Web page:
Patients who enter your clinic with dizziness and imbalance are typically coming in with a very complex case history. The vestibular anatomy and physiology is considerably complex and the disorders that result can present themselves in a number of different ways. This is why obtaining a comprehensive case history is critical for a successful diagnosis. For a student starting out in a vestibular clinic, it can be hard to know which questions to ask and how to get a comprehensive history as quickly as possible in the busy clinical setting. Below is an example of information to obtain during an initial case history appointment. Although neither an exhaustive list nor an all-inclusive list, it can be a great place to start if you’re new to the vestibular sciences.
One of the first things you’ll want to figure out about your patient is whether they are experiencing true vertigo, lightheadedness, or imbalance. Many people and healthcare professionals use the word “dizziness” as a catch-all symptom or diagnosis. We, as vestibular professionals, know that dizziness is much more complicated and can manifest in a variety of symptoms. Which of the following sensations does your patient experience?
- True vertigo – described as room-spinning dizziness
- Lightheadedness – feeling faint or weak
- Off-balanced – feeling unsteady or unstable
A good next step is finding out the time course of the patient’s symptoms: When did the symptoms start? How frequently does your patient experience symptoms? How long do symptoms persist during each episode? Determining the time course of the symptoms can differentiate disorders. Common vestibular disorders, for the most part, are pretty well categorized by symptoms and associated durations. For example, if the patient reports a room-spinning vertigo episode that lasts less than 30 seconds and provoked by head position, your index of suspicion for a particular disorder (any guesses what?) should increase dramatically.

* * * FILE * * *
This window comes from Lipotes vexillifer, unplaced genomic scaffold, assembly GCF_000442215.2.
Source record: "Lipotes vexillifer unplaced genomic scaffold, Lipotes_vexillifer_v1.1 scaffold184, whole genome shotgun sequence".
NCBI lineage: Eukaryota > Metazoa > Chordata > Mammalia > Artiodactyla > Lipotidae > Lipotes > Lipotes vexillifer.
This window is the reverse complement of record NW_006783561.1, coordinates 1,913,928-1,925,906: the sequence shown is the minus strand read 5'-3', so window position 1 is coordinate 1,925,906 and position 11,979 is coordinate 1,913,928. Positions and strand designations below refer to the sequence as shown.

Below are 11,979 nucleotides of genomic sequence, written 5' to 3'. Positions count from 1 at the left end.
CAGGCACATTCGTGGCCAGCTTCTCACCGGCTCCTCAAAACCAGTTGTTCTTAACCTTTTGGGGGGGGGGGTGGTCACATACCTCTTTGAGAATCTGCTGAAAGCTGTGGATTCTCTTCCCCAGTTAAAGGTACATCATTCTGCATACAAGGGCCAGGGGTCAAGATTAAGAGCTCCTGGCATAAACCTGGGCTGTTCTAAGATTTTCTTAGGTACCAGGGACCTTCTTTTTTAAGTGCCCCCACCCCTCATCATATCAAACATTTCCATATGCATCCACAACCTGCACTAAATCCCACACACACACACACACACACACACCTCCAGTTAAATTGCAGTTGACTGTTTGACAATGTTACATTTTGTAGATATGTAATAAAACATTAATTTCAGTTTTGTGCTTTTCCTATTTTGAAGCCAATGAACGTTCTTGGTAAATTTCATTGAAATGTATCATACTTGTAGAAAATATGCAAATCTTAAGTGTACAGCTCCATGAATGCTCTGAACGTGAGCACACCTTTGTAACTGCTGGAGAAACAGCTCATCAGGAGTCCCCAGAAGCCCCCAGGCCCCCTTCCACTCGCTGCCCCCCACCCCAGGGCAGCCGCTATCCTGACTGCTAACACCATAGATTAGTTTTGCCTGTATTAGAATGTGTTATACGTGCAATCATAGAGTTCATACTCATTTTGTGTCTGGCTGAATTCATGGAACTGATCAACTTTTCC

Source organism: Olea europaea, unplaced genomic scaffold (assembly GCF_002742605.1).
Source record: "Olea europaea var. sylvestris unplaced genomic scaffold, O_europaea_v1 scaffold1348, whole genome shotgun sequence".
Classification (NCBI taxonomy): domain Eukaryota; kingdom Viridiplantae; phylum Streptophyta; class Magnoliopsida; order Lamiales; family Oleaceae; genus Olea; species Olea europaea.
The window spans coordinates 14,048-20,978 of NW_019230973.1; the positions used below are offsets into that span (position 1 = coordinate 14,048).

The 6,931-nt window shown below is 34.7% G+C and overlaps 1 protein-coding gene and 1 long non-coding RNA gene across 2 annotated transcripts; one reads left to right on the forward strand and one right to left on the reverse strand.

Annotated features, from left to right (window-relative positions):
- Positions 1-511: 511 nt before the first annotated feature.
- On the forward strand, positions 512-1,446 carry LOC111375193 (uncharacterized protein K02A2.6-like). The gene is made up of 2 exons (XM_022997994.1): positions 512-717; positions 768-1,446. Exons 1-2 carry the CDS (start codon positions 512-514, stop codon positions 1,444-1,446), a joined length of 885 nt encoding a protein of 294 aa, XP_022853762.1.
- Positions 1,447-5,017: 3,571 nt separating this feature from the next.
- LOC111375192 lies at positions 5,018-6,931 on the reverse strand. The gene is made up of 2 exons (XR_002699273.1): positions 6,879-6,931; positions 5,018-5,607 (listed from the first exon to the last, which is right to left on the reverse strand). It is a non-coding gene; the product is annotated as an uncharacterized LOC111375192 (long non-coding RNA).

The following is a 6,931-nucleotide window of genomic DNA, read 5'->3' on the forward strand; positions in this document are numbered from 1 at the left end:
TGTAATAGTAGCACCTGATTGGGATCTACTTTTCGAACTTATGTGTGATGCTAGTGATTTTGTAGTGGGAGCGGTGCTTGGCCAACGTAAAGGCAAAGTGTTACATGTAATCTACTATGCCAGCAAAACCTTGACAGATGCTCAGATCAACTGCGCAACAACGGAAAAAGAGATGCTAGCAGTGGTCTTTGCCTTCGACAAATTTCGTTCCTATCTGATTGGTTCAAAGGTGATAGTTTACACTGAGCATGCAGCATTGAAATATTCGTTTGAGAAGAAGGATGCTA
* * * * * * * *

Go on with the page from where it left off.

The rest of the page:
Once you have an idea of when these symptoms are occurring, it’s a good idea to ask the patient about any associating and/or provoking factors. Things to consider are numbness/tingling of the hands, face, or extremities, hip or knee replacements, falls, head injuries, vision concerns, hyper/hypo tension, migraines, sensitivity to light or sound, visual auras. Also, is the patient’s dizziness positional in nature? Does the patient experience these sensations in visually complex environments and/or scrolling on their phone or computer? As audiologists, we need to also be concerned with any ear-related symptoms such as tinnitus, aural fullness, pressure, hearing fluctuations, and surgical history.
The information gained from a comprehensive, yet efficient case history interview can not only help direct the clinic plan but also aid in your final diagnosis. Using crucial information obtained during the case history may aid in the differential diagnosis. This is essential since, as the professional, you will determine what course of action is taken to address the patient’s dizziness and imbalance. At the end of the day, we are assessing reflexes at a given point in time during vestibular assessment. And one thing to always keep in mind is that our measures can vary based on a number of different variables, such as the use of vestibular suppressants and what stage of compensation the patient is in. Therefore, the importance of a detailed case history cannot be stressed enough. The information perceived from functioning and/or impaired vestibular reflexes are being expressed during the case history, making it one of the most important clinical tools you have as a clinician. As of today, the case history is essentially the only point where we are taking in the subjective perception of vestibular sensation.
Daniel J. Romero, AuD is currently working on his PhD degree with an emphasis in vestibular science at James Madison University. He obtained his Doctor of Audiology degree from Northern Illinois University in 2018. His interests include vestibular assessment and management, vestibular perception, and auditory and vestibular evoked potentials.
Liz Marler, BA is a fourth-year from Purdue University completing her externship at the Mayo Clinic in Phoenix, AZ. She is currently serving as the President of the SAA. Her interests include vestibular and electrophysiology.